Tag Archives: heart

New Study Suggests “Heavy but Healthy” is a Myth for Heart Health

A new study has examined the relationship between weight, physical activity, and cardiovascular health.

According to this new research regular exercise cannot offset negative effects of excess body weight on heart health. Giving pause to the idea that one can be heavy and completely healthy.

The study was published in the European Journal of Preventative Cardiology.

This new study contradicts previous studies which found that physical activity could help counter the effects of extra body weight on the heart. The study stated that being heavy but healthy equates approximately to being thin and unhealthy when it comes to the cardiovascular system.

The author of the study worries that recent prioritization of physical activity overweight loss is a dangerous road for many patients to go down. They believe their data shows that the opposite is true.

The study examined over fifty thousand Spanish adults and found that physical activity was important for everyone to maintain cardiovascular health but that weight is still a factor.

The Yolk’s on You!

Time (time.com) had an article asking the question, “Are Egg Yolks Unhealthy?” This provoked the Victor crew to find out more about this. Here are some highlights from the article:

The yolks have the bulk of an eggs iron, folate, vitamins, and minerals. The downside: eggs yolks are a source of cholesterol. This is why we have things like Egg-Beaters out there, and why egg white omelets are a thing. But here’s the rub: dietary cholesterol does not translate into high levels of blood cholesterol. Current data does not justify eschewing eggs.

Eggs seemed to be vilified for so long, it is a relief to be able to eat them every day if you so choose. You shouldn’t eat five eggs in an omelet, just as too much of any one food is not as healthy, but feel free to eat them. The only questions that some data show is that high egg consumption by those with type 2 diabetes may have a higher risk of coronary heart disease.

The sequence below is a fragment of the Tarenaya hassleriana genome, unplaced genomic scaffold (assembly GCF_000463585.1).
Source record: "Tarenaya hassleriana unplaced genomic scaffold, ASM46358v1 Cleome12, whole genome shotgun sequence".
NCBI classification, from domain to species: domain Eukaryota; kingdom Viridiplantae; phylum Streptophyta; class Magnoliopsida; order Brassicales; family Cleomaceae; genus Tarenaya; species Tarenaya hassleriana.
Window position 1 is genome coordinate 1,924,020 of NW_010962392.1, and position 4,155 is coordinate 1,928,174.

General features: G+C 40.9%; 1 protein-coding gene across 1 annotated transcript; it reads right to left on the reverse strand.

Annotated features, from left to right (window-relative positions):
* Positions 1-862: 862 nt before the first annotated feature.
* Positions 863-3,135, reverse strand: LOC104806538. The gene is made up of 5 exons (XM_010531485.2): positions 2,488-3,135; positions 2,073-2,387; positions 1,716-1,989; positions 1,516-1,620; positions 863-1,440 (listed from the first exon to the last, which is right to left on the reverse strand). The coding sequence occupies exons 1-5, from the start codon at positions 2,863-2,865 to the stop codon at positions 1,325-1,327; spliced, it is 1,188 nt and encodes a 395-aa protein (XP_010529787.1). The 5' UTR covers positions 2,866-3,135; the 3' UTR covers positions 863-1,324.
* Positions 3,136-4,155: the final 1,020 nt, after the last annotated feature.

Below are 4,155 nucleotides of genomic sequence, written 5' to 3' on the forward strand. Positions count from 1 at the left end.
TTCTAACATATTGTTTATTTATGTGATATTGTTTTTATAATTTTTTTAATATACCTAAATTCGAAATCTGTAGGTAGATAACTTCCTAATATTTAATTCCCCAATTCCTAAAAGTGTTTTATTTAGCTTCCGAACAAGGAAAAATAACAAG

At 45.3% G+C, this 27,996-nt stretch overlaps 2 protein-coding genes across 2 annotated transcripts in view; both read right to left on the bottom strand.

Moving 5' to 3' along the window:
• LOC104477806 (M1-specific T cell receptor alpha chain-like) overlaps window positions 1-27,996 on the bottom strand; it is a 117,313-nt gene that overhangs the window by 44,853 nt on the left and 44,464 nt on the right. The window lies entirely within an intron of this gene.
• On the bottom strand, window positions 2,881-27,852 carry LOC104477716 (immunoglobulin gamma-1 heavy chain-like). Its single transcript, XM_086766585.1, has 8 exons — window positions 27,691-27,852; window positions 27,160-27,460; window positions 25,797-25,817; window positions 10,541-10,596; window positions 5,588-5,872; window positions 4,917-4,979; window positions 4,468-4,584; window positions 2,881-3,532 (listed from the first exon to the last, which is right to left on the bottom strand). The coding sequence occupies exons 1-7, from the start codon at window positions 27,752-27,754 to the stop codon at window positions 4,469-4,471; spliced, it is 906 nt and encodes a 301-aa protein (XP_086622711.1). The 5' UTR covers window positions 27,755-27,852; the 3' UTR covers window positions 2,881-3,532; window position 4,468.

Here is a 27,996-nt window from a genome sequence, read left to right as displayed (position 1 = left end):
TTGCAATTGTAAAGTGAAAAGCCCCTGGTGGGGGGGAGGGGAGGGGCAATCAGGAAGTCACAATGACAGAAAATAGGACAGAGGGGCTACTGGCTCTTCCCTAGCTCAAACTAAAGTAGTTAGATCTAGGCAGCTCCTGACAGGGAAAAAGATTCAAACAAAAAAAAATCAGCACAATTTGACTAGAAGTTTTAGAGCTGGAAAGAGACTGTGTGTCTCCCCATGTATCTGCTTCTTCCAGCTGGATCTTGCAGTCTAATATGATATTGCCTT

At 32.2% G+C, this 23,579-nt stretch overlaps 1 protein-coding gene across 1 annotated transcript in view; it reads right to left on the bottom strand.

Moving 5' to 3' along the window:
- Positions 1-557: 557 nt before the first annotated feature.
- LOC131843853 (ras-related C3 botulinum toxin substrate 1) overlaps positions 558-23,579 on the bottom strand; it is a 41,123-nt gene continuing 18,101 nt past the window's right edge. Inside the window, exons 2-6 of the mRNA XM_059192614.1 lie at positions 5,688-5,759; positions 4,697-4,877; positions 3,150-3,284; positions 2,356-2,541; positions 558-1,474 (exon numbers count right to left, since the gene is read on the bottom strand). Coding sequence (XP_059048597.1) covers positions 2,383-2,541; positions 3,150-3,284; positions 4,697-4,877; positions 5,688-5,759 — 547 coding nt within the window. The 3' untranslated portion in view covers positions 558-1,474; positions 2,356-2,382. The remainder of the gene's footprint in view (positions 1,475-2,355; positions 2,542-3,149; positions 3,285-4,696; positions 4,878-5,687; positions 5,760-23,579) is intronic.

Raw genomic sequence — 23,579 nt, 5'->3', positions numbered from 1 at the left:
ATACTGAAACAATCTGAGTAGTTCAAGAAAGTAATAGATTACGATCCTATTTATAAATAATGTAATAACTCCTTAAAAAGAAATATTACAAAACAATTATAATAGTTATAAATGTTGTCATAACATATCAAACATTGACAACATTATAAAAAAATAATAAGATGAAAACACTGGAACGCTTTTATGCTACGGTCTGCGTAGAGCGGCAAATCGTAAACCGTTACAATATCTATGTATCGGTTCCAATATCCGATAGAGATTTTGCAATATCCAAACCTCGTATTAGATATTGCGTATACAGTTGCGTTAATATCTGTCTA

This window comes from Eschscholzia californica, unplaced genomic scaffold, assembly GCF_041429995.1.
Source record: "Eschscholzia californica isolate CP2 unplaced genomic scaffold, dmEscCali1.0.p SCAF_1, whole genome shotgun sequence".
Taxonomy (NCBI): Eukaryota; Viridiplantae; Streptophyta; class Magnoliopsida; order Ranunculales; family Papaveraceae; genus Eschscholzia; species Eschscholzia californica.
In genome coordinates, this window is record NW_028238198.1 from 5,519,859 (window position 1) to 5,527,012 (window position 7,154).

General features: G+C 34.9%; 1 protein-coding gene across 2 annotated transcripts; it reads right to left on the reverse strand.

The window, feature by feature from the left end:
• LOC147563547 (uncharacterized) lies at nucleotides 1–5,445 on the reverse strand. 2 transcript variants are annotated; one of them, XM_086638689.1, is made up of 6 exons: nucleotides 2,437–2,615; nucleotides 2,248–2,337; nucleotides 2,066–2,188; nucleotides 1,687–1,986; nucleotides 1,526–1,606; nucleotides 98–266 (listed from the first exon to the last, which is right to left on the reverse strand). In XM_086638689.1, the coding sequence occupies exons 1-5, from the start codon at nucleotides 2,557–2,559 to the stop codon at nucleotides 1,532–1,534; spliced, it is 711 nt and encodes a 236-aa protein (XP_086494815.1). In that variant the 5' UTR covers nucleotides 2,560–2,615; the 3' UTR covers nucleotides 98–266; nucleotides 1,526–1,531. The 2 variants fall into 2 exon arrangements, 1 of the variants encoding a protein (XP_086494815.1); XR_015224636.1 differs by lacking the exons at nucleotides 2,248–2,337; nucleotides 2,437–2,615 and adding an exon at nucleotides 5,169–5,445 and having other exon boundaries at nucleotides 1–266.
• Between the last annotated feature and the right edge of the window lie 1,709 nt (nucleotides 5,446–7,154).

Source
You Asked: Are Egg Yolks Unhealthy?

Let’s go take a Hike!

Hiking is a good exercise. It is economical and there are a lot of health benefits. The Victor crew would like to share some benefits:

It is aerobic. Hiking provides moderate-intensity aerobic exercise.
It can lower cardiovascular risk by lowering triglycerides and elevating your good cholesterol levels.
Aerobic exercise like hiking can increase your energy levels.
Hiking burns calories. Of course the longer you hike and more mountains and uneven terrain you encounter, the more you will burn.
If you hike regularly, you can improve bone density. It can also keep joint stiffness at bay.
Hiking can help relieve stress.
Being outdoors can help you gain more essential Vitamin D.

Start out slowly and build up. Start hiking for a shorter amount of time on flatter ground and slowly add time and terrain. You can even prepare by using the different settings on a treadmill before conquering that hill or mountain.

Steve Victor

Sources: http://www.livestrong.com/article/556850-ten-reasons-why-hiking-is-good-for-you/
http://www.fitnessblender.com/blog/calories-burned-hiking-what-muscles-are-used-in-hiking

Superfoods for your heart from Health.com

Healthy eating and exercise can lead to a healthier heart. The Victor crew found some tips from Health.com to help prevent heart attacks, like avoiding unhealthy food and eating foods rich in nutrients, fiber, and healthy fats.

  1. Salmon and other fatty fish (like sardines and mackerel) – they contain omega-3 fatty acids
  2. Oatmeal (and other whole grains) – high in soluble fiber
  3. Blueberries – antioxidants, flavonoids
  4. Dark chocolate (yum!) – flavonoids (make sure it’s 60-70% cocoa)
  5. Citrus fruits – flavonoids, vitamin C
  6. Soy – protein without unhealthy fats and cholesterol
  7. Potatoes (not fried) – potassium
  8. Tomatoes – potassium, antioxidants
  9. Nuts – fiber, vitamin E
  10. Legumes – protein without unhealthy fats
  11. Extra-virgin olive oil – monosaturated fats
  12. Red wine – (only one per day) resveratrol (you can also get this from peanut butter and grapes)
  13. Green tea – antioxidants
  14. Broccoli, spinach, kale – antioxidants, fiber, vitamins, minerals
  15. Coffee
  16. Flax or chia seeds – omega-3 fatty acids
  17. Avocado – monounsaturated fats, antioxidants, potassium
  18. Pomegranate – antioxidants

~ Steve Victor

Heart-healthy tips for Valentine’s Day

From ConsumerReports.org comes some heart-healthy tips just in time for Valentine’s Day.

  1. Consider a home blood pressure monitor. If you already have high blood pressure, here are some tips to help lower it.
  2. Get the right cholesterol-lowering medication. Here are some tips for keeping your cholesterol in check.
  3. Know your heart age. You can use this online tool.
  4. Recognize a heart attack. Some things to watch for can be found here.
  5. Find a good heart surgeon. This would only apply if you already have heart disease. Best to be ready.